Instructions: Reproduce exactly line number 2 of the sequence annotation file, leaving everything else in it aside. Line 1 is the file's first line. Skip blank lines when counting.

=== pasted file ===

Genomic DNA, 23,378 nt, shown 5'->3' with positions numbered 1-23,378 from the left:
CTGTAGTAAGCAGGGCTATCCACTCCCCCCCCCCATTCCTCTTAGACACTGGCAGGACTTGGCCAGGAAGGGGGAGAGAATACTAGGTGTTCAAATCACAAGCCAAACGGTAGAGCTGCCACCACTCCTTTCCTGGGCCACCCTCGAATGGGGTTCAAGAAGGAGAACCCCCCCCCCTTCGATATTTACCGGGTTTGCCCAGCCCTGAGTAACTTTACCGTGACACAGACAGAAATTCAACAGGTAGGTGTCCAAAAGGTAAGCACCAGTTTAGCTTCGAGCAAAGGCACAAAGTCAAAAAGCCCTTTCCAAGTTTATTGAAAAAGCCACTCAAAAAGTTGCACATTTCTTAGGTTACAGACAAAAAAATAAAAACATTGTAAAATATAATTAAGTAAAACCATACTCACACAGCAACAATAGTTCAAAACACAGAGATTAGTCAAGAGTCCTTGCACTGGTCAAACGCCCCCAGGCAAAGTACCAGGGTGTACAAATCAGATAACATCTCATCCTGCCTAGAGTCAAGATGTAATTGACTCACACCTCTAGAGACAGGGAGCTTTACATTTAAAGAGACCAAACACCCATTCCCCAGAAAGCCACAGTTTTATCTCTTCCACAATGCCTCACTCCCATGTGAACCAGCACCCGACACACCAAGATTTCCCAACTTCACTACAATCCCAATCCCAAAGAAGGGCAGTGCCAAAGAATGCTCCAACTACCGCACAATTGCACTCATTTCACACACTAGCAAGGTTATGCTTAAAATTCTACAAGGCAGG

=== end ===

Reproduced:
CTGTAGTAAGCAGGGCTATCCACTCCCCCCCCCCATTCCTCTTAGACACTGGCAGGACTTGGCCAGGAAGGGGGAGAGAATACTAGGTGTTCAAATCACAAGCCAAACGGTAGAGCTGCCACCACTCCTTTCCTGGGCCACCCTCGAATGGGGTTCAAGAAGGAGAACCCCCCCCCCTTCGATATTTACCGGGTTTGCCCAGCCCTGAGTAACTTTACCGTGACACAGACAGAAATTCAACAGGTAGGTGTCCAAAAGGTAAGCACCAGTTTAGCTTCGAGCAAAGGCACAAAGTCAAAAAGCCCTTTCCAAGTTTATTGAAAAAGCCACTCAAAAAGTTGCACATTTCTTAGGTTACAGACAAAAAAATAAAAACATTGTAAAATATAATTAAGTAAAACCATACTCACACAGCAACAATAGTTCAAAACACAGAGATTAGTCAAGAGTCCTTGCACTGGTCAAACGCCCCCAGGCAAAGTACCAGGGTGTACAAATCAGATAACATCTCATCCTGCCTAGAGTCAAGATGTAATTGACTCACACCTCTAGAGACAGGGAGCTTTACATTTAAAGAGACCAAACACCCATTCCCCAGAAAGCCACAGTTTTATCTCTTCCACAATGCCTCACTCCCATGTGAACCAGCACCCGACACACCAAGATTTCCCAACTTCACTACAATCCCAATCCCAAAGAAGGGCAGTGCCAAAGAATGCTCCAACTACCGCACAATTGCACTCATTTCACACACTAGCAAGGTTATGCTTAAAATTCTACAAGGCAGG